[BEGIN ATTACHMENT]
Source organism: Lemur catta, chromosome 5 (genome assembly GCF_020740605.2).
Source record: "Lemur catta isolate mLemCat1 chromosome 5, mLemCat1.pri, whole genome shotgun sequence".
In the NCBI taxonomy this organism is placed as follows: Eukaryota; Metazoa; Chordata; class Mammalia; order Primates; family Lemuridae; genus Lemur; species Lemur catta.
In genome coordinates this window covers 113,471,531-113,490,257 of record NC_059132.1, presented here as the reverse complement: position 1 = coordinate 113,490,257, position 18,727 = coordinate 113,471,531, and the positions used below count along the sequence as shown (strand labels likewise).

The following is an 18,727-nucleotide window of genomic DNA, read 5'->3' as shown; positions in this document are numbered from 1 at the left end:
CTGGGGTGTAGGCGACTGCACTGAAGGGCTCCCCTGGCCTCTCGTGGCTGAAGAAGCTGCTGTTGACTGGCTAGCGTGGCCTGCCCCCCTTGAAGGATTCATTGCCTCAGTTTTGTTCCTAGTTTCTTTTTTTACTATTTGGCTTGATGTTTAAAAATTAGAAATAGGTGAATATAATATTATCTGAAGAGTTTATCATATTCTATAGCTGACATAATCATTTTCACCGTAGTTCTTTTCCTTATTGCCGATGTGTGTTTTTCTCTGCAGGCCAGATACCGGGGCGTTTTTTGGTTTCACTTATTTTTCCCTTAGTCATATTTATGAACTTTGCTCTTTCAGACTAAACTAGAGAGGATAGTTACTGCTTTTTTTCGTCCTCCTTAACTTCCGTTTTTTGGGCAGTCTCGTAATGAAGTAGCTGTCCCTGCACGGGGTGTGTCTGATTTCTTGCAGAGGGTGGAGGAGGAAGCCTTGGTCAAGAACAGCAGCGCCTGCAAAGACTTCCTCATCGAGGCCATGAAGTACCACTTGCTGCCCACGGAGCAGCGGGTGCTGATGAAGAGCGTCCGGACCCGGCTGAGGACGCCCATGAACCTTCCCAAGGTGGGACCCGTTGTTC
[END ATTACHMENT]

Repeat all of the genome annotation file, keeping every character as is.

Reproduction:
Source organism: Lemur catta, chromosome 5 (genome assembly GCF_020740605.2).
Source record: "Lemur catta isolate mLemCat1 chromosome 5, mLemCat1.pri, whole genome shotgun sequence".
In the NCBI taxonomy this organism is placed as follows: Eukaryota; Metazoa; Chordata; class Mammalia; order Primates; family Lemuridae; genus Lemur; species Lemur catta.
In genome coordinates this window covers 113,471,531-113,490,257 of record NC_059132.1, presented here as the reverse complement: position 1 = coordinate 113,490,257, position 18,727 = coordinate 113,471,531, and the positions used below count along the sequence as shown (strand labels likewise).

The following is an 18,727-nucleotide window of genomic DNA, read 5'->3' as shown; positions in this document are numbered from 1 at the left end:
CTGGGGTGTAGGCGACTGCACTGAAGGGCTCCCCTGGCCTCTCGTGGCTGAAGAAGCTGCTGTTGACTGGCTAGCGTGGCCTGCCCCCCTTGAAGGATTCATTGCCTCAGTTTTGTTCCTAGTTTCTTTTTTTACTATTTGGCTTGATGTTTAAAAATTAGAAATAGGTGAATATAATATTATCTGAAGAGTTTATCATATTCTATAGCTGACATAATCATTTTCACCGTAGTTCTTTTCCTTATTGCCGATGTGTGTTTTTCTCTGCAGGCCAGATACCGGGGCGTTTTTTGGTTTCACTTATTTTTCCCTTAGTCATATTTATGAACTTTGCTCTTTCAGACTAAACTAGAGAGGATAGTTACTGCTTTTTTTCGTCCTCCTTAACTTCCGTTTTTTGGGCAGTCTCGTAATGAAGTAGCTGTCCCTGCACGGGGTGTGTCTGATTTCTTGCAGAGGGTGGAGGAGGAAGCCTTGGTCAAGAACAGCAGCGCCTGCAAAGACTTCCTCATCGAGGCCATGAAGTACCACTTGCTGCCCACGGAGCAGCGGGTGCTGATGAAGAGCGTCCGGACCCGGCTGAGGACGCCCATGAACCTTCCCAAGGTGGGACCCGTTGTTC